Can art undo what we have so carefully and steadily built? Our habits? Our comfort? In an accelerating capitalistic product-based world?
Another project I am currently developing is MA-MA, a duet with Portuguese performer/dancer Rita Vilhena, exploring the parallels between Mother Earth and a female/human body. The current coronavirus pandemic has emphasised the connection we have with the planet: how for decades we have been polluting the lungs of the earth, and now it is our turn to be suffocated from our own doings. Some say that ten years ago it was already known that a pandemic would happen if we did not change our behaviour towards our planet. Not much seems to have been done since, and we are now reaping the fruits of our wrong-doing. Is our time for action running-out? As part of the creation process, we spent three weeks in the breathtaking wild nature of north Portugal. We wanted to bring people into the experience we had: I named it ‘the best shopping centre in the world’, as we collected parts of trees, stones, sounds and images. We filmed the beautiful nature we encountered and made it into the visual background of the show. We brought more than 50 kilos of earth onto the stage, searching to awake a sense of connection and a sensorial experience. We made three different versions of this piece until we eventually realised that, like nature itself, this performance has to be in constant transformation, and in accordance with the place/space where it is performed.
When sharing the work I realised we were ‘preaching to the converted’ as we were sharing it with people mainly from the art scene, who are already aware and active on these issues. We therefore came up with an extension of this project – a large format dance film created in the same abundant natural landscapes, aiming to bring the countryside back into the cities; creating a feeling that nature is invading the urban spaces by projecting the film in various public spaces and on big buildings, and thus reaching beyond regular theatre-goers; pairing it with an interactive community project where audience members bring small plants and thus create small green spaces in the city where the film is projected. This project was also thought up as a way to make Covid-safe work.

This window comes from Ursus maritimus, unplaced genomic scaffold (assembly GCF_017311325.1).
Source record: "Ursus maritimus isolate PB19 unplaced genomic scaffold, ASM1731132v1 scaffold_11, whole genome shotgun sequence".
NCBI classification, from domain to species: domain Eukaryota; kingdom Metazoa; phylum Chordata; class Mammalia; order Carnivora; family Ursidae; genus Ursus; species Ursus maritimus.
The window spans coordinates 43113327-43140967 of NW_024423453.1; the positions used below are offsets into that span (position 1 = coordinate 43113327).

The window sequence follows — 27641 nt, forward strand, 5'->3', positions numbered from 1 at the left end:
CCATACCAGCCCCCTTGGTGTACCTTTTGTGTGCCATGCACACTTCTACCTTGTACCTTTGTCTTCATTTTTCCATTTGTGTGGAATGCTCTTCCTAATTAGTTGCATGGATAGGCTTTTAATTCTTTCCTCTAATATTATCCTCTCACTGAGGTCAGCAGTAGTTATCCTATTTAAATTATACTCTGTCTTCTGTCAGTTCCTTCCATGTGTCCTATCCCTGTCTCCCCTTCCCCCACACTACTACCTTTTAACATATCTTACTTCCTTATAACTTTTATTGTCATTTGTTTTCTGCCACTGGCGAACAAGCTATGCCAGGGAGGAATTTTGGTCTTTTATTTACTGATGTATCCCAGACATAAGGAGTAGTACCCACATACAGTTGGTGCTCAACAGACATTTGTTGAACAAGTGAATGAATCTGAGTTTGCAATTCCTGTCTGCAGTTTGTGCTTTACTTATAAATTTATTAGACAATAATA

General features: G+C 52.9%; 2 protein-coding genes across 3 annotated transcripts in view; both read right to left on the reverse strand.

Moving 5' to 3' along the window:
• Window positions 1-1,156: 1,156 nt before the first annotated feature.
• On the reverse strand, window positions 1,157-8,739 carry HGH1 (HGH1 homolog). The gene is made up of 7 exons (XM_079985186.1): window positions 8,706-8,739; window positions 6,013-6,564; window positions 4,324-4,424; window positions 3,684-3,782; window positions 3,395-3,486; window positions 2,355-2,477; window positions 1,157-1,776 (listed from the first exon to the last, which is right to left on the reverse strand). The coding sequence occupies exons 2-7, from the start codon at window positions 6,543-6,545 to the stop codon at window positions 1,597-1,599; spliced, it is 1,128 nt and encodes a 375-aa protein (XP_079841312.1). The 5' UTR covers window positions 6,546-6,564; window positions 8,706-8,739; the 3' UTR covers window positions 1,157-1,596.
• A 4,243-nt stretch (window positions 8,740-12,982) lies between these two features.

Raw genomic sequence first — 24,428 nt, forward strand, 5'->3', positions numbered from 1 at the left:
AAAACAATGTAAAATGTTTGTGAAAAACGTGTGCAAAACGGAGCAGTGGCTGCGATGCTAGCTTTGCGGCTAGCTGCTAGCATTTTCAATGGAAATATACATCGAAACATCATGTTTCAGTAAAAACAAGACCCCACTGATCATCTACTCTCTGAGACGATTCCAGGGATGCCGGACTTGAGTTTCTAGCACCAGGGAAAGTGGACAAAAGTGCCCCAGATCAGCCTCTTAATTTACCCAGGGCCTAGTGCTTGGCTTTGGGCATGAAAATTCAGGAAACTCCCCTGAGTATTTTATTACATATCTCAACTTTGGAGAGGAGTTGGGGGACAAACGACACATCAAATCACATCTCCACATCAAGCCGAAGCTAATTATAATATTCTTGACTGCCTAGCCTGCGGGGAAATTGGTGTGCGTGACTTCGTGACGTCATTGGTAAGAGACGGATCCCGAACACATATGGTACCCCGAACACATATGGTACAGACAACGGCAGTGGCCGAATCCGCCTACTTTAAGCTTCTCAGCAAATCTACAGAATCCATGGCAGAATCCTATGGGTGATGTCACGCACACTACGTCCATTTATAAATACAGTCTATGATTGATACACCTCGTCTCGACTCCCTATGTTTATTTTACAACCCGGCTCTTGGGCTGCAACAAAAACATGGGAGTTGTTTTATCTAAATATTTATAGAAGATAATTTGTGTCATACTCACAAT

The need to reach a wider spectrum of people brought me to yet another collaboration, with Spanish philosopher Vincent Ordonez. We have built a website – ArtForThePlanet.space using artworks donated by artists working in many different media – visual art, performance, music, poetry and more – with the aim of sharing it with schools, universities, community centres, and libraries.
Last but not least, most recently – and specifically in response to the current Covid-19 pandemic and the affect it has had on our sector, imposing restrictions on live performance – I created and performed Human Rights Bingo with internationally acclaimed artist Silvia Mercuriali – a live, online performance presented as part of Voila! Europe Festival. Our aim: to create an interactive game-show on the theme of the Universal Declaration of Human Rights, on Zoom – exploring this overused online platform in as many creative ways as possible in order to bring to life a unique participatory, fun experience; bringing people together and raising awareness whilst creating a sense of community and togetherness amongst audience members (something I feel we are in a deep need of in these isolating Covid times).
We wondered if people were aware of their rights, and how to defend them if they were violated. This feels like a potential danger as we leave the EU, and people in England, Wales and Scotland are no longer party to the European Convention on Human Rights, which is upheld by the European Court. We wanted to do something that is not preachy or moralistic but fun and revealing. I believe that if we want people to be more active we need to activate them as our audiences – and they seemed to be ready and willing for this! One of the show’s reviews said: